What to Do: Children don’t need a pencil and paper every time they write! As you model writing for the class, students can practice invisible spelling. They might “write” with their index finger on the carpet, on their neighbor’s backs, or in the air. Invite all students to practice the formation of letters or the spelling of important sight words so that everyone remains tactilely and kinesthetically engaged. While forming letters, it also helps to verbalize the movements. For example, if students “air-write” the letter o, you might say, “Okay, everyone. Start the letter at the top and make a big circle with me. That’s how we make an o!”

The Interactive Morning Message

Standards Met: CCSS.ELA-Literacy.RF.K.1, K.2, K.3

What You Need: Large sheet of paper, markers, pointer
What to Do: Write a morning message that is interactive and invites their visual, auditory, and tactile exploration. Written in large words, your message should contain a meaningful sentence or two—perhaps about what’s planned for the day. Here’s what to do:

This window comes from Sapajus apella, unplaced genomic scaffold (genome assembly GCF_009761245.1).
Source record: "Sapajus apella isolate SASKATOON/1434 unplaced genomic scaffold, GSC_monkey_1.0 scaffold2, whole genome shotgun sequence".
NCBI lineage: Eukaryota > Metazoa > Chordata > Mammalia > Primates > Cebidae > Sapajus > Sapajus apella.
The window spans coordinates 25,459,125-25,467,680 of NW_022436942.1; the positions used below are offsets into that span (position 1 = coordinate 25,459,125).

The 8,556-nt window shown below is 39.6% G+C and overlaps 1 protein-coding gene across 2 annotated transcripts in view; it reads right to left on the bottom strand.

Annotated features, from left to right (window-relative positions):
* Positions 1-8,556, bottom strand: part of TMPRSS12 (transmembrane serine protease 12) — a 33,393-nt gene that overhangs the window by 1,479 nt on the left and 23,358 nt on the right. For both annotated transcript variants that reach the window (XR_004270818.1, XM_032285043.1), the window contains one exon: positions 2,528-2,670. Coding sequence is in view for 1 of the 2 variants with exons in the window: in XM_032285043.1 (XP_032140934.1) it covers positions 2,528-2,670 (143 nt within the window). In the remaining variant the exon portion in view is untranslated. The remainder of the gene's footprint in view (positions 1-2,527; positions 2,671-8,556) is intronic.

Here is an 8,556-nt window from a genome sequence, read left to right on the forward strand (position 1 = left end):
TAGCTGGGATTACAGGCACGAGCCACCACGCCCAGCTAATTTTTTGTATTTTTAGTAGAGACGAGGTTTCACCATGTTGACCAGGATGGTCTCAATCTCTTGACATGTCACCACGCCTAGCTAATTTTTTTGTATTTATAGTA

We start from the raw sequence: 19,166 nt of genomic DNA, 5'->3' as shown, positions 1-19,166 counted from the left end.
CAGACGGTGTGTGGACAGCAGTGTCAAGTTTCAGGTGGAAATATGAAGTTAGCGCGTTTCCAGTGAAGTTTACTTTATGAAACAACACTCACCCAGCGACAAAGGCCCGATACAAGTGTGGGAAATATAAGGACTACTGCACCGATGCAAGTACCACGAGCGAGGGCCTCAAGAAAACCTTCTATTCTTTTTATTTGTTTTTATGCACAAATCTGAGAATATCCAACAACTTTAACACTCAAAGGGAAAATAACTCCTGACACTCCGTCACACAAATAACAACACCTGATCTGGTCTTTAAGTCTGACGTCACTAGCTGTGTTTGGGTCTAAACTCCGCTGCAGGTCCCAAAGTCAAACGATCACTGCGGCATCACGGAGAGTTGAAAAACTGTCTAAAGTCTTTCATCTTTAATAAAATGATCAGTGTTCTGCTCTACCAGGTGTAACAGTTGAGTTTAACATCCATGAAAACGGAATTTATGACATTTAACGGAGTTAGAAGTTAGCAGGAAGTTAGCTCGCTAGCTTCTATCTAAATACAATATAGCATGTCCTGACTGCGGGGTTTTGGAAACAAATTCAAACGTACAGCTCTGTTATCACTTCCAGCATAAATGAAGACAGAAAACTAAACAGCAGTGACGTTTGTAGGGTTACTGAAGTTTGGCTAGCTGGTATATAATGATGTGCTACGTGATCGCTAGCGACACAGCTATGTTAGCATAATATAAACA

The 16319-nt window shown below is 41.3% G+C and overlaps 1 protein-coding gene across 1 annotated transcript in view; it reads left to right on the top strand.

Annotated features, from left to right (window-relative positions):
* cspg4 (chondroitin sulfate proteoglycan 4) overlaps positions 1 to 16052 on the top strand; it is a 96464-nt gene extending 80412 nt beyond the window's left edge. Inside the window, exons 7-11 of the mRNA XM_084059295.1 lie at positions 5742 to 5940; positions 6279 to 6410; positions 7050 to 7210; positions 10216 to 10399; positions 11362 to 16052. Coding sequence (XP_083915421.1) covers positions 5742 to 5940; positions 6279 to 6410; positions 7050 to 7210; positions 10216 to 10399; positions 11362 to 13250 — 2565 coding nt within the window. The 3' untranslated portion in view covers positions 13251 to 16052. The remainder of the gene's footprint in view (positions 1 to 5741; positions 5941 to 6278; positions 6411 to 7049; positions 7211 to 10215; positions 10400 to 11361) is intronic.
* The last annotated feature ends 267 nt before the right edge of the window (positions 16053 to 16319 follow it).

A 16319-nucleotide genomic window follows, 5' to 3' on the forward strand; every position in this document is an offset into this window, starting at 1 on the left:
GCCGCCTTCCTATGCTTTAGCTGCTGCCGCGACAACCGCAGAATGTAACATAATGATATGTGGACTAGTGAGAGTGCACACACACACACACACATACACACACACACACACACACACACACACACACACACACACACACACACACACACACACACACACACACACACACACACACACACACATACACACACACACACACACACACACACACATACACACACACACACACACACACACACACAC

• Choose literacy skills you want to emphasize, such as sight-word recognition or conventions of print.

• Write your message on a large sheet of paper using a black marker. Create a message that lends itself to the skill you have in mind. (For example, include multiple sight words for sight-word practice.)

• Read the message aloud, slowly but naturally, with a pointer trailing beneath the words. Next, invite students to read along with you.

• Ask students to read the message as a group without you. Have a volunteer guide them with the pointer.

• Discuss the message before reading it one last time. Ask: “What do you think this means for us?”

Then—for the fun part—interact with the message! Students can underline given letters or circle the word you say. The joy is in the discovery—truly interacting with a piece of writing. 


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A former kindergarten and first-grade teacher, Edgar McIntosh is principal of Ardsley Middle School in New York. He is coauthor of Multisensory Strategies: Lessons and Classroom Management Techniques to Reach and Teach All Learners.